It Has Been 35 Years Since One of Boise’s Most Gruesome Murders
If you’ve lived in Boise for quite some time, you have a name for this home on Linden Street.
Murder House. Chop Chop House. Macabre Manor. All of those sinister nicknames can be traced back to one of Boise’s most gruesome and twisted murders on June 30, 1987. The victim’s name was Preston Murr. According to court documents, it had been an eventful day for Murr. One that began with him being cited for disorderly conduct after getting in a drunk fight following a funeral. The fight wasn’t Murr’s only interaction with law enforcement that day. He called them several hours later, saying that someone had threatened to kill him.
Murr reached out to an acquaintance named Daniel Rodgers, hoping he may have information on who threatened him. He met up with Rodgers and another man, Daron Cox, at a Circle K to discuss the threat. During that discussion, Murr said that he may know where some guns that were stolen from Rodgers were being kept. The three men went back to the home on Linden to grab a different gun before driving around Boise to locate the apartment.
We don’t know if they ever found the guns, but we do know that upon returning to the Linden home a second time there was an altercation during which Murr was shot in the shoulder. He escaped the house and tried to get the attention of a neighbor. Before the neighbor could answer the door, Murr was dragged back to the house. The neighbor was startled by the blood smeared on his door and droplets sprinkled across his stoop and called the police. That call can be heard in a Channel 2 package asking if the home was haunted or not.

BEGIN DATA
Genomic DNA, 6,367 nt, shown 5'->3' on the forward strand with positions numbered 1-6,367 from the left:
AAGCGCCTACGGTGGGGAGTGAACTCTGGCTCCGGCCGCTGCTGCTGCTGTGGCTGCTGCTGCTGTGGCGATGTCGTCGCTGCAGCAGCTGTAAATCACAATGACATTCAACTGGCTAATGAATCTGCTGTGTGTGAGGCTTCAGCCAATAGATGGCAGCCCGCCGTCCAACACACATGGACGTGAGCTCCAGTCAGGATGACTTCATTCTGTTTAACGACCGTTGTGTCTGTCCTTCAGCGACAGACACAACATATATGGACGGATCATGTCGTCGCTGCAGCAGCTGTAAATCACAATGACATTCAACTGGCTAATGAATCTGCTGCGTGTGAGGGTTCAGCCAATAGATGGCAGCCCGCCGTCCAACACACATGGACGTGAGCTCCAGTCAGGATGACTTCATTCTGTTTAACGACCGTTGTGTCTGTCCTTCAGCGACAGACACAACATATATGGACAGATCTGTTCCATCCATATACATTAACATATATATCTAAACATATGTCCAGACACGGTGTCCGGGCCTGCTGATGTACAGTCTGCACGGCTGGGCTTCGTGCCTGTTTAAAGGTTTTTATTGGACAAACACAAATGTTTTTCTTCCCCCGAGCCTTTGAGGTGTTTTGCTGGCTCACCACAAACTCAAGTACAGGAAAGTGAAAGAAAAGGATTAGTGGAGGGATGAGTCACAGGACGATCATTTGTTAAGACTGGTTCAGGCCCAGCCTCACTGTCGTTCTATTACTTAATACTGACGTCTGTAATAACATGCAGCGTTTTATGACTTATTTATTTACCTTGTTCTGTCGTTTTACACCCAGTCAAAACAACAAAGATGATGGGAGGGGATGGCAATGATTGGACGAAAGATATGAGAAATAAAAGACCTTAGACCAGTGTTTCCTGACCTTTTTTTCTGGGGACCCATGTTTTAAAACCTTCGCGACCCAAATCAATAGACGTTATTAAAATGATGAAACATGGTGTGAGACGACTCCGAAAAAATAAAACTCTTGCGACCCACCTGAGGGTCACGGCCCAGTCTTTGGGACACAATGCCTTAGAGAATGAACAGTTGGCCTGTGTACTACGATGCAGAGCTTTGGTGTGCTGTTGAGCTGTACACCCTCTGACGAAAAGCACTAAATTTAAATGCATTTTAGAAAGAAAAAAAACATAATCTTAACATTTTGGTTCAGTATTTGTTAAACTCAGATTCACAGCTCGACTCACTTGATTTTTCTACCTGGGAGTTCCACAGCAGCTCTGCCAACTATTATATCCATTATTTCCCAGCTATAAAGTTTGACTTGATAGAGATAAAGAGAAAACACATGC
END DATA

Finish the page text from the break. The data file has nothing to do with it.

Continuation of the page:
When the neighbor looked out his window again, he noticed one of the men hosing down the front porch. At this point, Murr had been fatally shot in the head. His body had been taken to the basement where it was cut into pieces with an ax, packaged into plastic bags, and eventually dumped into the Brownlee Reservoir.
It would be several days before the body parts started to wash up. Rodgers and Cox were eventually charged with murder. During the trial, Rodgers claimed that Cox was the one who fired the fatal shot and came up with a gruesome plan to dispose of the body. However, it was Rodgers that would be sentenced to life in prison for first-degree murder. Cox only spent six years in jail for his role in the incident.
The four-bedroom, two-and-a-half bathroom home was built in 1910. It continues to sit in a state of disrepair today. Public records seem to indicate that the home is owned by a relative of Rodgers’s former brother-in-law and has been for a long time.
There are many urban legends about the home, including rumors that it’s haunted by Murr or possibly a female ghost wearing 1800s-style clothing. Some claim that it was home to a Boise State University fraternity and while the brothers occupied the home, they would see blood running down the walls. We can’t find any documented proof about the frat or the female ghost. We can’t find any record of the frat or the female ghost, but our listeners did share these experiences about their encounters with the “murder house.”